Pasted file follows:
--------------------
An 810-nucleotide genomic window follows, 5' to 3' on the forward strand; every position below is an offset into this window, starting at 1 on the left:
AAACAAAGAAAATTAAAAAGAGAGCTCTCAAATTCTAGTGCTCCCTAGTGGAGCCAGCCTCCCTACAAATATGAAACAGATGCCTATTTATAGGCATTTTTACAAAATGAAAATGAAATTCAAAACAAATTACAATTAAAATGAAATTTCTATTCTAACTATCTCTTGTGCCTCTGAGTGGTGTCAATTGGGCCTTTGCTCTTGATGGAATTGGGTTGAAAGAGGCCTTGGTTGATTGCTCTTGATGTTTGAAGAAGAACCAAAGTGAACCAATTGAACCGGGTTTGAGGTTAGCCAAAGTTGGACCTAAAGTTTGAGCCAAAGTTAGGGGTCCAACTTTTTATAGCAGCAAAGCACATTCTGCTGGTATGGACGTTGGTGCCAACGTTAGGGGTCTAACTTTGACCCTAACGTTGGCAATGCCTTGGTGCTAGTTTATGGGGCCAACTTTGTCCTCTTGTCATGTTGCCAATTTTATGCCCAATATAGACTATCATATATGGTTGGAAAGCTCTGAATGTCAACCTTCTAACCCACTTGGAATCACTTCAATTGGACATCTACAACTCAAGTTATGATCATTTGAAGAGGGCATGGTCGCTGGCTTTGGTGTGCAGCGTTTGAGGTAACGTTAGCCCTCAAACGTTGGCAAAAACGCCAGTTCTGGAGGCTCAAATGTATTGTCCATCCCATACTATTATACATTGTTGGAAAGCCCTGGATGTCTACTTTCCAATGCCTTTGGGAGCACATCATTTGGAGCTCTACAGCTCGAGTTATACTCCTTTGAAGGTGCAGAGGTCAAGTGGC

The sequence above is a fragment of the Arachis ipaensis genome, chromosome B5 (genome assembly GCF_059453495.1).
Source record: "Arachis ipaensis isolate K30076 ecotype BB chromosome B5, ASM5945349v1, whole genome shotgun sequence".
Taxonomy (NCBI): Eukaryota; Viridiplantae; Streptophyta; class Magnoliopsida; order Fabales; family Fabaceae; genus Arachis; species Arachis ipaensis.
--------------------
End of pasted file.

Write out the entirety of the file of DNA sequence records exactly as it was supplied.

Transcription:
An 810-nucleotide genomic window follows, 5' to 3' on the forward strand; every position below is an offset into this window, starting at 1 on the left:
AAACAAAGAAAATTAAAAAGAGAGCTCTCAAATTCTAGTGCTCCCTAGTGGAGCCAGCCTCCCTACAAATATGAAACAGATGCCTATTTATAGGCATTTTTACAAAATGAAAATGAAATTCAAAACAAATTACAATTAAAATGAAATTTCTATTCTAACTATCTCTTGTGCCTCTGAGTGGTGTCAATTGGGCCTTTGCTCTTGATGGAATTGGGTTGAAAGAGGCCTTGGTTGATTGCTCTTGATGTTTGAAGAAGAACCAAAGTGAACCAATTGAACCGGGTTTGAGGTTAGCCAAAGTTGGACCTAAAGTTTGAGCCAAAGTTAGGGGTCCAACTTTTTATAGCAGCAAAGCACATTCTGCTGGTATGGACGTTGGTGCCAACGTTAGGGGTCTAACTTTGACCCTAACGTTGGCAATGCCTTGGTGCTAGTTTATGGGGCCAACTTTGTCCTCTTGTCATGTTGCCAATTTTATGCCCAATATAGACTATCATATATGGTTGGAAAGCTCTGAATGTCAACCTTCTAACCCACTTGGAATCACTTCAATTGGACATCTACAACTCAAGTTATGATCATTTGAAGAGGGCATGGTCGCTGGCTTTGGTGTGCAGCGTTTGAGGTAACGTTAGCCCTCAAACGTTGGCAAAAACGCCAGTTCTGGAGGCTCAAATGTATTGTCCATCCCATACTATTATACATTGTTGGAAAGCCCTGGATGTCTACTTTCCAATGCCTTTGGGAGCACATCATTTGGAGCTCTACAGCTCGAGTTATACTCCTTTGAAGGTGCAGAGGTCAAGTGGC

The sequence above is a fragment of the Arachis ipaensis genome, chromosome B5 (genome assembly GCF_059453495.1).
Source record: "Arachis ipaensis isolate K30076 ecotype BB chromosome B5, ASM5945349v1, whole genome shotgun sequence".
Taxonomy (NCBI): Eukaryota; Viridiplantae; Streptophyta; class Magnoliopsida; order Fabales; family Fabaceae; genus Arachis; species Arachis ipaensis.